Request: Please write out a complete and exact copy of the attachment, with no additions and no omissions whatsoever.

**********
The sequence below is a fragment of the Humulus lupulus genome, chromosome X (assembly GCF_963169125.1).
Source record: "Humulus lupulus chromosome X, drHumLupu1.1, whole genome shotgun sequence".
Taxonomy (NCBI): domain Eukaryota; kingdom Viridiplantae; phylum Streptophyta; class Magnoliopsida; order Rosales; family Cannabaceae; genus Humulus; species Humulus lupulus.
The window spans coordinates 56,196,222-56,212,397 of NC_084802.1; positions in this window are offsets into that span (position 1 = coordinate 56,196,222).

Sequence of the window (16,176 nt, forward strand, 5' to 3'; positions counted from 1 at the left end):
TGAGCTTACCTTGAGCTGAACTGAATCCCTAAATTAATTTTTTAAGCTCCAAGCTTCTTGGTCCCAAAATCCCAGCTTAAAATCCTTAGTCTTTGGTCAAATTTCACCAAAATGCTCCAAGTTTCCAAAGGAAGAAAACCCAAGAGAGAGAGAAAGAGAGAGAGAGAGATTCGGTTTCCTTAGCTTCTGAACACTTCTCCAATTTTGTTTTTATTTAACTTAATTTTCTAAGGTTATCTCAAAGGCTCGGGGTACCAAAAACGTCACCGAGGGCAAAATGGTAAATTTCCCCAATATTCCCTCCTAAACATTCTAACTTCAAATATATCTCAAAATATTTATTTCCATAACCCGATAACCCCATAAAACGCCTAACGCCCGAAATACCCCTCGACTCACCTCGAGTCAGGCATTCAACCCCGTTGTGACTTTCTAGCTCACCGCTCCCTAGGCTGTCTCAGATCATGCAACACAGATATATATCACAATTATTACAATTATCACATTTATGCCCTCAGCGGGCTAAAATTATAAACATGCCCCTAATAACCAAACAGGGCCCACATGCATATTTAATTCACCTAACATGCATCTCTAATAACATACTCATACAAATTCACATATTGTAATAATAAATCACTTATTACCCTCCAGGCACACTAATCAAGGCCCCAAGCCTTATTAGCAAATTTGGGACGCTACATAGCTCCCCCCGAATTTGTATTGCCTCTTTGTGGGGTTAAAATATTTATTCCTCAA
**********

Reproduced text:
The sequence below is a fragment of the Humulus lupulus genome, chromosome X (assembly GCF_963169125.1).
Source record: "Humulus lupulus chromosome X, drHumLupu1.1, whole genome shotgun sequence".
Taxonomy (NCBI): domain Eukaryota; kingdom Viridiplantae; phylum Streptophyta; class Magnoliopsida; order Rosales; family Cannabaceae; genus Humulus; species Humulus lupulus.
The window spans coordinates 56,196,222-56,212,397 of NC_084802.1; positions in this window are offsets into that span (position 1 = coordinate 56,196,222).

Sequence of the window (16,176 nt, forward strand, 5' to 3'; positions counted from 1 at the left end):
TGAGCTTACCTTGAGCTGAACTGAATCCCTAAATTAATTTTTTAAGCTCCAAGCTTCTTGGTCCCAAAATCCCAGCTTAAAATCCTTAGTCTTTGGTCAAATTTCACCAAAATGCTCCAAGTTTCCAAAGGAAGAAAACCCAAGAGAGAGAGAAAGAGAGAGAGAGAGATTCGGTTTCCTTAGCTTCTGAACACTTCTCCAATTTTGTTTTTATTTAACTTAATTTTCTAAGGTTATCTCAAAGGCTCGGGGTACCAAAAACGTCACCGAGGGCAAAATGGTAAATTTCCCCAATATTCCCTCCTAAACATTCTAACTTCAAATATATCTCAAAATATTTATTTCCATAACCCGATAACCCCATAAAACGCCTAACGCCCGAAATACCCCTCGACTCACCTCGAGTCAGGCATTCAACCCCGTTGTGACTTTCTAGCTCACCGCTCCCTAGGCTGTCTCAGATCATGCAACACAGATATATATCACAATTATTACAATTATCACATTTATGCCCTCAGCGGGCTAAAATTATAAACATGCCCCTAATAACCAAACAGGGCCCACATGCATATTTAATTCACCTAACATGCATCTCTAATAACATACTCATACAAATTCACATATTGTAATAATAAATCACTTATTACCCTCCAGGCACACTAATCAAGGCCCCAAGCCTTATTAGCAAATTTGGGACGCTACATAGCTCCCCCCGAATTTGTATTGCCTCTTTGTGGGGTTAAAATATTTATTCCTCAA